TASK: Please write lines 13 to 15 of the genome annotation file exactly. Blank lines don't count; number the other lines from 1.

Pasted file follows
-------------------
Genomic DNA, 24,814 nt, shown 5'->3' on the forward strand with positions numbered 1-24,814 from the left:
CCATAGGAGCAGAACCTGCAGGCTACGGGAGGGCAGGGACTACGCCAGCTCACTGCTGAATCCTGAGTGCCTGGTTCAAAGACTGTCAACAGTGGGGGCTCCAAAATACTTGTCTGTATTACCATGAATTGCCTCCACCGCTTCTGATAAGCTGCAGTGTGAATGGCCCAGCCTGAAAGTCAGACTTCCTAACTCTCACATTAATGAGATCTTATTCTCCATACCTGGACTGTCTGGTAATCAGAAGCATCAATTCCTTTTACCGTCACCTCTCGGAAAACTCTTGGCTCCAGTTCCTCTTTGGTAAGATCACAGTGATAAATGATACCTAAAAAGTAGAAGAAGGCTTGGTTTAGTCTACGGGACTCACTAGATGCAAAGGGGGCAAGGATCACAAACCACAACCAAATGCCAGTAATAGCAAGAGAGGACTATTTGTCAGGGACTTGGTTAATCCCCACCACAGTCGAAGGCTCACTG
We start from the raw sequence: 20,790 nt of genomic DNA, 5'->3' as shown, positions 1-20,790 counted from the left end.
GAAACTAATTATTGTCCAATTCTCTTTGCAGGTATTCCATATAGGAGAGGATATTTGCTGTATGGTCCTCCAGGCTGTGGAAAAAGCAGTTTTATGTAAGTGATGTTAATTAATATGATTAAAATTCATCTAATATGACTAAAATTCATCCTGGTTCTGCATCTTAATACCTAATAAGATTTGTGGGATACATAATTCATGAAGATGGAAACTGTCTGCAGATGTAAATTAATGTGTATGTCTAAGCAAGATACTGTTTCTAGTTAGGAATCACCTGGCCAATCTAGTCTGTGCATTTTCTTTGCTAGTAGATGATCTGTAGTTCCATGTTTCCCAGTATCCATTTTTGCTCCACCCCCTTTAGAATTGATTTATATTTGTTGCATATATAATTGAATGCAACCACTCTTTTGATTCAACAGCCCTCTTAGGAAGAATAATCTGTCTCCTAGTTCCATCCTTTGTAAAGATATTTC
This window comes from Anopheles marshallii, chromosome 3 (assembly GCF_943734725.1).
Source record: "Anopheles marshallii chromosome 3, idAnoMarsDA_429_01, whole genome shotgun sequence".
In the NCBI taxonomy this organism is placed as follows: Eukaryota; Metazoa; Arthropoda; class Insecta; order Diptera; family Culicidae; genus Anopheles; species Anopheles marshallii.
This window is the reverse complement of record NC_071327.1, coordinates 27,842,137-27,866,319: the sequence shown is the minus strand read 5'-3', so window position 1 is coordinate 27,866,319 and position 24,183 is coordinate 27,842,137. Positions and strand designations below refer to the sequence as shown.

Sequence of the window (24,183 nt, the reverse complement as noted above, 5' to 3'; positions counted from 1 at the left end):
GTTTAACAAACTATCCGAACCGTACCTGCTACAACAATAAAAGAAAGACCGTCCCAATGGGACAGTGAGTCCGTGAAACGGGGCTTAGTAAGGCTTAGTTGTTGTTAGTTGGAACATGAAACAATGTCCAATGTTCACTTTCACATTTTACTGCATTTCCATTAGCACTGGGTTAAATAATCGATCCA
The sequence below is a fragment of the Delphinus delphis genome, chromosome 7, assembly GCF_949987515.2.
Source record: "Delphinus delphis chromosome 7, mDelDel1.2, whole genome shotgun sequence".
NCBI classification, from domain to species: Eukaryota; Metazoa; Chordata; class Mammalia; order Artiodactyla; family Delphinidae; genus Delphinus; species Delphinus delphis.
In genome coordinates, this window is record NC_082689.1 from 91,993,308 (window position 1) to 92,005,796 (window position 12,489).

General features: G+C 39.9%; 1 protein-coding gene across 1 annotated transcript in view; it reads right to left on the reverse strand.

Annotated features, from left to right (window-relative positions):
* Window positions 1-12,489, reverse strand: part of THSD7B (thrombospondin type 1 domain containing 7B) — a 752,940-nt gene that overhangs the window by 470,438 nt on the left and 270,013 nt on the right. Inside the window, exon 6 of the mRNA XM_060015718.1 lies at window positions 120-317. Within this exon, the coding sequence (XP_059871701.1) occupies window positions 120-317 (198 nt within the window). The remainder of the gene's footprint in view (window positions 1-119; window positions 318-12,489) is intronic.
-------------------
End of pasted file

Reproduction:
NCBI classification, from domain to species: Eukaryota; Metazoa; Chordata; class Mammalia; order Artiodactyla; family Delphinidae; genus Delphinus; species Delphinus delphis.
In genome coordinates, this window is record NC_082689.1 from 91,993,308 (window position 1) to 92,005,796 (window position 12,489).

General features: G+C 39.9%; 1 protein-coding gene across 1 annotated transcript in view; it reads right to left on the reverse strand.